Conservative Legal Pundit Was Secretly on Pro-Trump Group’s Payroll
Throughout the confirmation battle over Neil Gorsuch’s nomination to the Supreme Court, Ronald Cass was a go-to pundit.
Throughout the confirmation battle over Neil Gorsuch’s nomination to the Supreme Court, Ronald Cass was a go-to pundit. He authored columns for USA Today and the Wall Street Journal pressing for Gorsuch, he was quoted in reports on the fight, and he was a guest on radio programs where he defended Senate Majority Leader Mitch McConnell’s decision to use the “nuclear option” to confirm Gorsuch.
Cass’s citations and author bios frequently cited his obvious credentials: the dean emeritus of the Boston University School of Law, the author of The Rule of Law in America, and the former chairman of the Federalist Society's Practice Group on International Law & National Security.
But those citations didn’t mention one relevant bit of information, because that information was not yet public: a group run by Cass was getting paid hundreds of thousands of dollars by a network of deep-pocketed advocacy groups working to confirm Gorsuch.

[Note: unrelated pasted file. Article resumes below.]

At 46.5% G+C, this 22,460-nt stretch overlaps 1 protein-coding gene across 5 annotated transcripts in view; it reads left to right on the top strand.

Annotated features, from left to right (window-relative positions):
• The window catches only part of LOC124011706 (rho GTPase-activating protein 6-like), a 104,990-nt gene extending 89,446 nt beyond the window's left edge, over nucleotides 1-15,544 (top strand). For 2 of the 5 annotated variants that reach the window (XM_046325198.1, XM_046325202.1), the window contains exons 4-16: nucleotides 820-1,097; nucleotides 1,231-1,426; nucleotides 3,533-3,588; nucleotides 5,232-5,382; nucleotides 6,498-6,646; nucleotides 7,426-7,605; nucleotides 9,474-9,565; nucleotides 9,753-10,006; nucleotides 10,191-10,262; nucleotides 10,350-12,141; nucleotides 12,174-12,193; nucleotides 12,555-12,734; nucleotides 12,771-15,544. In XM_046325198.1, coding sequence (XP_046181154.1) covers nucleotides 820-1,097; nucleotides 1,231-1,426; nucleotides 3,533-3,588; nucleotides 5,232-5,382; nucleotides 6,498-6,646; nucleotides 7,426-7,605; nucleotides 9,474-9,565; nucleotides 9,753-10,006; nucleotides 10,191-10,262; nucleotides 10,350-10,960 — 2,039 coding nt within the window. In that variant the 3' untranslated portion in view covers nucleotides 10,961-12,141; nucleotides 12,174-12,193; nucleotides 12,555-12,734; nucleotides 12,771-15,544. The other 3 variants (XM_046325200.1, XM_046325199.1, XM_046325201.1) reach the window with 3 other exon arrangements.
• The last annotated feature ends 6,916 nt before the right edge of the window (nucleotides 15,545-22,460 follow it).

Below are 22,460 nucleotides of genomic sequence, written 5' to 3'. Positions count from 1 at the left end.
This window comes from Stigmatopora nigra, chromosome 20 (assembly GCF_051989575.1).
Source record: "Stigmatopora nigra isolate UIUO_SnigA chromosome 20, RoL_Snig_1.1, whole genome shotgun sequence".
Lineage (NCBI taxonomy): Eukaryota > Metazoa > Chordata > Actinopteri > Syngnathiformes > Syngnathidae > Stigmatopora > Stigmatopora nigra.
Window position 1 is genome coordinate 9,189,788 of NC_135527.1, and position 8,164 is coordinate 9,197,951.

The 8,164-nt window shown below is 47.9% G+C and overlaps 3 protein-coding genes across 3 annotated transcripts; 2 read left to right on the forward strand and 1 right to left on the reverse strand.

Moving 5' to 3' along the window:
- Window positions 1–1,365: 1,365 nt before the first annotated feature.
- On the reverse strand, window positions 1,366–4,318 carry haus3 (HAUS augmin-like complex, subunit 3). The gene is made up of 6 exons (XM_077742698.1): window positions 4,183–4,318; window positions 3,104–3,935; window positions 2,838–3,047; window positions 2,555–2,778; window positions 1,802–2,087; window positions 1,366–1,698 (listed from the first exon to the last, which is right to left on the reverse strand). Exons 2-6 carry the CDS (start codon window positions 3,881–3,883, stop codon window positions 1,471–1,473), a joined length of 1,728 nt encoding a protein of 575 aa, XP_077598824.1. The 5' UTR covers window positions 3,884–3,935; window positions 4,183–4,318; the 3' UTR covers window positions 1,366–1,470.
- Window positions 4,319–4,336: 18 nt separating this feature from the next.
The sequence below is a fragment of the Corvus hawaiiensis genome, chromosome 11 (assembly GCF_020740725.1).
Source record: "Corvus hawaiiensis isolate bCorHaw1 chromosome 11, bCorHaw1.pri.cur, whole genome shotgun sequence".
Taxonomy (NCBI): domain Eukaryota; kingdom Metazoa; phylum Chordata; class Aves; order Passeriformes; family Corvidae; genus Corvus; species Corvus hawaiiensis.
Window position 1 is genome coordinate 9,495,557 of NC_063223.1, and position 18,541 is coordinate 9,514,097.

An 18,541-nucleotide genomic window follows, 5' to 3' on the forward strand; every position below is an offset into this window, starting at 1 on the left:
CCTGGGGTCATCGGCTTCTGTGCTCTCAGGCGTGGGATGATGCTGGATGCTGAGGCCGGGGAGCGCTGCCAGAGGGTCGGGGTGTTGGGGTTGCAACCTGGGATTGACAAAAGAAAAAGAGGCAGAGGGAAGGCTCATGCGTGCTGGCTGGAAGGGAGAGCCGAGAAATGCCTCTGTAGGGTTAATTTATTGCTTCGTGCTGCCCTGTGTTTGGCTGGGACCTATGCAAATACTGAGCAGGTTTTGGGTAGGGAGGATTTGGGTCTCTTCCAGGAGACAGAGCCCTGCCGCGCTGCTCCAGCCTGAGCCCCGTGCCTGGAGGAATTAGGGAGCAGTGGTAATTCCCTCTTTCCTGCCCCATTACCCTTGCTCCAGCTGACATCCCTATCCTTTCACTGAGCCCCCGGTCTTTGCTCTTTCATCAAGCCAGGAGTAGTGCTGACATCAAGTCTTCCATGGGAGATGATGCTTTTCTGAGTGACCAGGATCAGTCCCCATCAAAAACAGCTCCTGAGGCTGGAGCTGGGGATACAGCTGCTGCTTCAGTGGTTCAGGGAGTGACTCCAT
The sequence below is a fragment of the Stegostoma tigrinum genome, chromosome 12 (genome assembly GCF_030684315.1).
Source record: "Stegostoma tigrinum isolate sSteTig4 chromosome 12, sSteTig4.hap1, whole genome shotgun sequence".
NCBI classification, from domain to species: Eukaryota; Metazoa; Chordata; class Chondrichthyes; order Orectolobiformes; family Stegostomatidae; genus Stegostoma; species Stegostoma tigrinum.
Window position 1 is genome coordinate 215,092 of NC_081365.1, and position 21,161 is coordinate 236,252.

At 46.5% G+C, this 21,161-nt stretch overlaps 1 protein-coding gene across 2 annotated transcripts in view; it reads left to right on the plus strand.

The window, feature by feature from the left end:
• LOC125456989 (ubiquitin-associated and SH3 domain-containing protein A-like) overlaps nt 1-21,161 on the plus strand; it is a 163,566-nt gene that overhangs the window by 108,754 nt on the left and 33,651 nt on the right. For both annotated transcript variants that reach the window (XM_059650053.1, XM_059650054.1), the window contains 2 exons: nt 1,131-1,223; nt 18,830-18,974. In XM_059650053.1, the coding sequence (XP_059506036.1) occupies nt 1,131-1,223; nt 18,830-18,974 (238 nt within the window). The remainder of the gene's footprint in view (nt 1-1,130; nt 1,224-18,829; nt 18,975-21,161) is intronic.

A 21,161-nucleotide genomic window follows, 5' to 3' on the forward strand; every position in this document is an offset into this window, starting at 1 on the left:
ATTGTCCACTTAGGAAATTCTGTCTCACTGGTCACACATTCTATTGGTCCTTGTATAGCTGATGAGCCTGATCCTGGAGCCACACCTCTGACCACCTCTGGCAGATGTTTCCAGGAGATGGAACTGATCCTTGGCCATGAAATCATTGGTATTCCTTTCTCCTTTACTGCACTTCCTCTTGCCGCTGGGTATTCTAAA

Newly released financial documents show that the Judicial Education Network, the 501(c)(3) arm of the network of conservative legal advocacy groups that spent millions on Gorsuch’s behalf, paid $995,000 to Cass’s Center for the Rule of Law in 2017. Cass did not respond to questions about the specifics of that work, or whether it continued into 2018 and through the confirmation battle over Supreme Court Justice Brett Kavanaugh.
The JEP, those financial records show, was almost entirely funded by a single anonymous donor last year. The group brought in a total of $9,469,500. A contributor listed in JEP’s annual financial filing only as Donor A provided $9,382,000, or 99%, of those funds.
The payment to Cass’s group was itemized as “consulting” fees. In biographies on the websites of the Federalist Society and the Competitive Enterprise Institute, a libertarian think tank, Cass describes the Center for the Rule of Law as “an independent, non-profit center.” Though it was founded as a nonprofit, the IRS revoked its tax exempt status in 2011 after the group failed to file annual reports for three straight years.
In addition to the Center for the Rule of Law, the JEP reported paying $1.35 million to a company called BH Group LLC. That firm, which has been tied to FedSoc president Leonard Leo, was behind a $1 million donation to President Trump’s inaugural committee in early 2017.